Respiratory syncytial virus (RSV) is an important cause of serious respiratory illness in older adults. Comparison of RSV and influenza infection in hospitalized older adults may increase awareness of adult RSV disease burden.
Hospitalized adults aged ≥60 years who tested positive for RSV or influenza between 1 January 2011 and 30 June 2015 were identified from Kaiser Permanente Southern California electronic medical records. Baseline characteristics, comorbidities, utilization, and outcomes were compared.
The study included 645 RSV- and 1878 influenza-infected hospitalized adults. Patients with RSV were older than those with influenza (mean, 78.5 vs 77.4 years; P = .035) and more likely to have congestive heart failure (35.3% vs 24.5%; P < .001) and chronic obstructive pulmonary disease (COPD) (29.8% vs 24.3%; P = .006) at baseline. In adjusted analyses, RSV infection was associated with greater odds of length of stay ≥7 days (odds ratio [OR] = 1.5; 95% confidence interval [CI], 1.2–1.8; P < .001); pneumonia (OR = 2.7; 95% CI, 2.2–3.2; P < .001); intensive care unit admission (OR = 1.3; 95% CI, 1.0–1.7; P = .023); exacerbation of COPD (OR = 1.7; 95% CI, 1.3–2.4; P = .001); and greater mortality within 1 year of admission (OR = 1.3; 95% CI, 1.0–1.6; P = .019).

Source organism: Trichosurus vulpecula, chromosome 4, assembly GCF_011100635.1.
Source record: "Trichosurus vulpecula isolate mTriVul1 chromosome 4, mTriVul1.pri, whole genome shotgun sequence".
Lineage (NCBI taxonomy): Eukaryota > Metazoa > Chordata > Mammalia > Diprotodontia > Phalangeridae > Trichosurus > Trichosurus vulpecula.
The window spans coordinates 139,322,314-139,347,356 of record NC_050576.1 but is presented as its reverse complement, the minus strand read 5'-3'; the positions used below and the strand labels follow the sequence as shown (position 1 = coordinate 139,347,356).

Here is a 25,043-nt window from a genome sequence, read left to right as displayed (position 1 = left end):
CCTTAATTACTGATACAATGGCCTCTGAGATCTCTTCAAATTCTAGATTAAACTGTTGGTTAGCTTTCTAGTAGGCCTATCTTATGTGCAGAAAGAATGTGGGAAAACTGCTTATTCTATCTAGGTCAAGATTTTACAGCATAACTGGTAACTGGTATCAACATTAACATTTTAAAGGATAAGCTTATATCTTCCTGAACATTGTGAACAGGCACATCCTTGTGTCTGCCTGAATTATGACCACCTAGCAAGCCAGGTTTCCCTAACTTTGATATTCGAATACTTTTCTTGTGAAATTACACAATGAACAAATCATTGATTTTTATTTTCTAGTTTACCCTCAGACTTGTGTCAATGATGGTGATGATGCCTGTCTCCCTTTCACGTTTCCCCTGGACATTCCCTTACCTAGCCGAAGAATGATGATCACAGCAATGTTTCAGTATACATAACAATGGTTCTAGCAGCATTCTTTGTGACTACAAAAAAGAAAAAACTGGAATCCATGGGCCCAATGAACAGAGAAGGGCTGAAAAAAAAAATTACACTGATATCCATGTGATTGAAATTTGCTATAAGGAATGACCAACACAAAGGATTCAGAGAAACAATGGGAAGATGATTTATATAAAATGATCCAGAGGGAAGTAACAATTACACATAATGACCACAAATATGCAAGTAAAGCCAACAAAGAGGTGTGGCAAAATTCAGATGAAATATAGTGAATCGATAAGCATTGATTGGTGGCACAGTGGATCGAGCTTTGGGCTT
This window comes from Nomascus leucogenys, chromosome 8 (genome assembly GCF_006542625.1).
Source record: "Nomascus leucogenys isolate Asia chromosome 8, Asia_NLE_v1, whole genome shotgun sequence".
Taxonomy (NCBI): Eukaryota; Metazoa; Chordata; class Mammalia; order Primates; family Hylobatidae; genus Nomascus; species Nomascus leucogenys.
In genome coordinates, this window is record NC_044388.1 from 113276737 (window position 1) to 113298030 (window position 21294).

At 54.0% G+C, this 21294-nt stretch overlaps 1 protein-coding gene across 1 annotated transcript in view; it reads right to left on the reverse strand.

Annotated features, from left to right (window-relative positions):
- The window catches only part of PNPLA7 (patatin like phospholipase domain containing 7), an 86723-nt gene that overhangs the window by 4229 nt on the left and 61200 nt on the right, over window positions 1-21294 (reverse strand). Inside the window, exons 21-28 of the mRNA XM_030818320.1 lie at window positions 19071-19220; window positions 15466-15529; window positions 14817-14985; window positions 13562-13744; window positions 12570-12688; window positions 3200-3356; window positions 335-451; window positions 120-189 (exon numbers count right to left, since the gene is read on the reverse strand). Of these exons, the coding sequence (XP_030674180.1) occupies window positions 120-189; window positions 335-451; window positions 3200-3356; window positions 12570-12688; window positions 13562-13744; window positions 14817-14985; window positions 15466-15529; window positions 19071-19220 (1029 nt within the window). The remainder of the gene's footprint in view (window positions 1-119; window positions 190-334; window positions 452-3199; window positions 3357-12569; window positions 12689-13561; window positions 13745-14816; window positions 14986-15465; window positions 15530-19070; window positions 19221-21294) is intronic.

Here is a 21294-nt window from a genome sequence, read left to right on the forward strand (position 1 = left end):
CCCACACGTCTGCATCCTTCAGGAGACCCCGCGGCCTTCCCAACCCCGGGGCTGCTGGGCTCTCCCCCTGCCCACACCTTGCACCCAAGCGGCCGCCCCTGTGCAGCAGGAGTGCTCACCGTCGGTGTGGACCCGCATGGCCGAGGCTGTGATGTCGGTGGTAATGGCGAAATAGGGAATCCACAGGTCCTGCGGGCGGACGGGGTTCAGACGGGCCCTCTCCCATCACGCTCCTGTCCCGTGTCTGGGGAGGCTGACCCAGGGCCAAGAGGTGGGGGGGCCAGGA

RSV infection may result in greater morbidity and mortality among older hospitalized adults than influenza. Increased recognition of adult RSV disease burden will be important in the evaluation and use of new RSV vaccines and antivirals.
Citation: Bradley Ackerson,1 Hung Fu Tseng,1 Lina S. Sy,1, Zendi Solano,1 Jeff Slezak,1 Yi Luo,1 Christine A. Fischetti,1 and Vivek Shinde21
Department of Research and Evaluation, Kaiser Permanente Southern California, Pasadena; and 2 Clinical Development, Novavax Inc., Gaithersburg, Maryland